His team devised ingenious ways to get him to pay attention. Aware that he was obsessed with movies, his national security adviser had the CIA put together a film on world leaders the president was scheduled to encounter. His defense secretary stooped lower. He got Reagan to sign off on production of the MX missile by showing him a cartoon. Once again, the president made a joke of his lack of involvement: “It’s true that hard work never killed anybody, but why take a chance?” Cannon, who had observed him closely for years and with considerable admiration, took his lapses more seriously. “Seen either in military or economic terms,” he concluded, “the nation paid a high price for a president who skimped on preparation, avoided complexities and news conferences and depended far too heavily on anecdotes, charts, graphics and cartoons.”

AND THIS FROM HIS OWN PEOPLE:

Subordinates also found Reagan to be an exasperatingly disengaged administrator. “Trying to forge policy,” said George Shultz, his longest- serving secretary of state, was “like walking through a swamp.” Donald Regan recalled: “In the four years that I served as secretary of the treasury, I never saw President Reagan alone and never discussed economic philosophy....I had to figure these things out like any other American, by studying his speeches and reading the newspapers. . . . After I accepted the job, he simply hung up and vanished.” One of his national security advisers, General Colin Powell, recalled that “the President’s passive management style placed a tremendous burden on us,” and another national security adviser, Frank Carlucci, observed: “The Great Communicator wasn’t always the greatest communicator in the private sessions; you didn’t always get clean and crisp decisions. You assumed a lot. . . . You had to.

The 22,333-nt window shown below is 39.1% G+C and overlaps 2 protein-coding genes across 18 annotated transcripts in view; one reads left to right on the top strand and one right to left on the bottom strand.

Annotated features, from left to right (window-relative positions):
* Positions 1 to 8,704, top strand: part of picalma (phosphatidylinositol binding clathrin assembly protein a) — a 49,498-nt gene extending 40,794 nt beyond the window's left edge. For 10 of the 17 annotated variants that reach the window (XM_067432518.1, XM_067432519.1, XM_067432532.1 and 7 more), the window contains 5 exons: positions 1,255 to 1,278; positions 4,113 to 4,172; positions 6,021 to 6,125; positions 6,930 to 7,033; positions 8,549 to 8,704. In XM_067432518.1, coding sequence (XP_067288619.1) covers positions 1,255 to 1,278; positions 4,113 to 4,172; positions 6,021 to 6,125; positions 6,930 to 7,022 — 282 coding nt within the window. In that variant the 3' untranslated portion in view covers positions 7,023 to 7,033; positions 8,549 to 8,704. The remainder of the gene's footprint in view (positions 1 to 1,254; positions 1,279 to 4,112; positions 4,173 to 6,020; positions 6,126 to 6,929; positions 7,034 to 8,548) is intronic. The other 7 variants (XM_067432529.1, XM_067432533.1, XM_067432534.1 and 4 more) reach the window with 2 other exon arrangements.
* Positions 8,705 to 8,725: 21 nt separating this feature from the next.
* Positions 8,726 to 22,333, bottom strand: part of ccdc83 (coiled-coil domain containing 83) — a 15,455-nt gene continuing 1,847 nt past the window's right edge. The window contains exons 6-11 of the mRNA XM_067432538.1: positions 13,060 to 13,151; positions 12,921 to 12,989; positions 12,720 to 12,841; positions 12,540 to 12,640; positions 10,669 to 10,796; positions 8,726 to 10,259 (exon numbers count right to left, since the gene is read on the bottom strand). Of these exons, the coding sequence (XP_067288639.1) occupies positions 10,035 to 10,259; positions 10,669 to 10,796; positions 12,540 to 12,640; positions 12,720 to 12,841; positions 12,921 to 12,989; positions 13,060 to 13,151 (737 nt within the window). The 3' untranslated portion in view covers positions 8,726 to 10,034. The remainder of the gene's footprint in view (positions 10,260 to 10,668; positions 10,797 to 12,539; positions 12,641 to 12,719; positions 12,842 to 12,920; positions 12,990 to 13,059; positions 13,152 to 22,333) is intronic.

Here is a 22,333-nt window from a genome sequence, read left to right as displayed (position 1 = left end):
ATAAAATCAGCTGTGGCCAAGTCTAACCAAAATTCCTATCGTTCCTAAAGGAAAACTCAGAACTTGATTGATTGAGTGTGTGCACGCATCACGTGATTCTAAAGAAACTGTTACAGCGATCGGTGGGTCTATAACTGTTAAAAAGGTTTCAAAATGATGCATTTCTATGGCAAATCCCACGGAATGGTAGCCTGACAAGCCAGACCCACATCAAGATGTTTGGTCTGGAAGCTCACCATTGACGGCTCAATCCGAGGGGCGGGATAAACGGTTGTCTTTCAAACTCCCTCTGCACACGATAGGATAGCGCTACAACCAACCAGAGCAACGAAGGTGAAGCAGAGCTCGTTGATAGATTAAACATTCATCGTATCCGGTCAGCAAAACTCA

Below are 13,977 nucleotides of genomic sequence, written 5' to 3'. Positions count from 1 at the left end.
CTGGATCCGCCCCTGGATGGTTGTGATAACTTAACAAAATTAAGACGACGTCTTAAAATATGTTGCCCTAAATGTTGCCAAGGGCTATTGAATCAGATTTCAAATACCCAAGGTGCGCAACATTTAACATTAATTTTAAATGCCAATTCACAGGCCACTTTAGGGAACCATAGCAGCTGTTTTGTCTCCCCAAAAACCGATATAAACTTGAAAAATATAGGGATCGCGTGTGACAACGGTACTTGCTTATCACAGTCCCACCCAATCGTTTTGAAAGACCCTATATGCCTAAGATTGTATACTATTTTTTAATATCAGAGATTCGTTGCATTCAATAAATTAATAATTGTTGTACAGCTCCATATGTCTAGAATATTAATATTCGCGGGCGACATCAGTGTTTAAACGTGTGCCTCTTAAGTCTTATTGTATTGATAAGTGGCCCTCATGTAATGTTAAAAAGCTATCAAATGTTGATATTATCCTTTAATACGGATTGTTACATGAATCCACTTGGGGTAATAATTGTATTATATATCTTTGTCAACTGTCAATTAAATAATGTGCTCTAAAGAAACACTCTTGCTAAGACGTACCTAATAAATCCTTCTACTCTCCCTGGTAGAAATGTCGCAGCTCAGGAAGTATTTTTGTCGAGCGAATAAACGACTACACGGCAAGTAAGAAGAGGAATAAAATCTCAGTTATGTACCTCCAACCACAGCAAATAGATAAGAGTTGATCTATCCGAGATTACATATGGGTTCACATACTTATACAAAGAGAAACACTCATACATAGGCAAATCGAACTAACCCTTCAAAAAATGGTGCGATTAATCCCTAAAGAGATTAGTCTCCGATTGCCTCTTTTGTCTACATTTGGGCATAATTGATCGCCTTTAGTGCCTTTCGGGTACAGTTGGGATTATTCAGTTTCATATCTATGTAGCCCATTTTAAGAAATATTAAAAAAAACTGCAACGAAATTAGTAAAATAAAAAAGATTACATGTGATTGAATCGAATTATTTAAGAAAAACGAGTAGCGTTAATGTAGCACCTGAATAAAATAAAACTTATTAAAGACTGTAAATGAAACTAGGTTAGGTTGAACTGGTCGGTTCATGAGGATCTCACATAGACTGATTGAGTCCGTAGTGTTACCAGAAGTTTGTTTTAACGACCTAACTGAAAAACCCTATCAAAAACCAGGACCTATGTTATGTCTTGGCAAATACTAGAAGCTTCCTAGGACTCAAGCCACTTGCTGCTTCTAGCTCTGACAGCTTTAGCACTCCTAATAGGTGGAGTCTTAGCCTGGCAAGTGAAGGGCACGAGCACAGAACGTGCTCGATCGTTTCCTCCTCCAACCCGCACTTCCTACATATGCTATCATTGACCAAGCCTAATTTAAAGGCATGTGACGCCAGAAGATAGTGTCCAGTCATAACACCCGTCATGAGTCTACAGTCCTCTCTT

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...and he wasn't the most "open minded" person either. Not only the following tape of him, but also he opened his 1980 campaign in Philadelphia, Mississippi. Which is only known for one thing and one thing only and that is the murder of civil rights activists. He is from California. Most candidates with very few exceptions announce it from their home town and state. No one has ever given a reasoned explanation of why Philadelphia, Mississippi of all places was chosen. Signalling is what it was.  Says it all. 

 

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Anyway, I apologize to the others for making this the Ronald Reagan thread. 

I'm reading all kinds of things about covid. Seems those who partake of that little blue pill may help in the symptoms 😄

https://www.latimes.com/science/story/2020-04-05/viagra-discovery-could-treat-coronavirus-patients

How a discovery that brought us Viagra could help those battling the coronavirus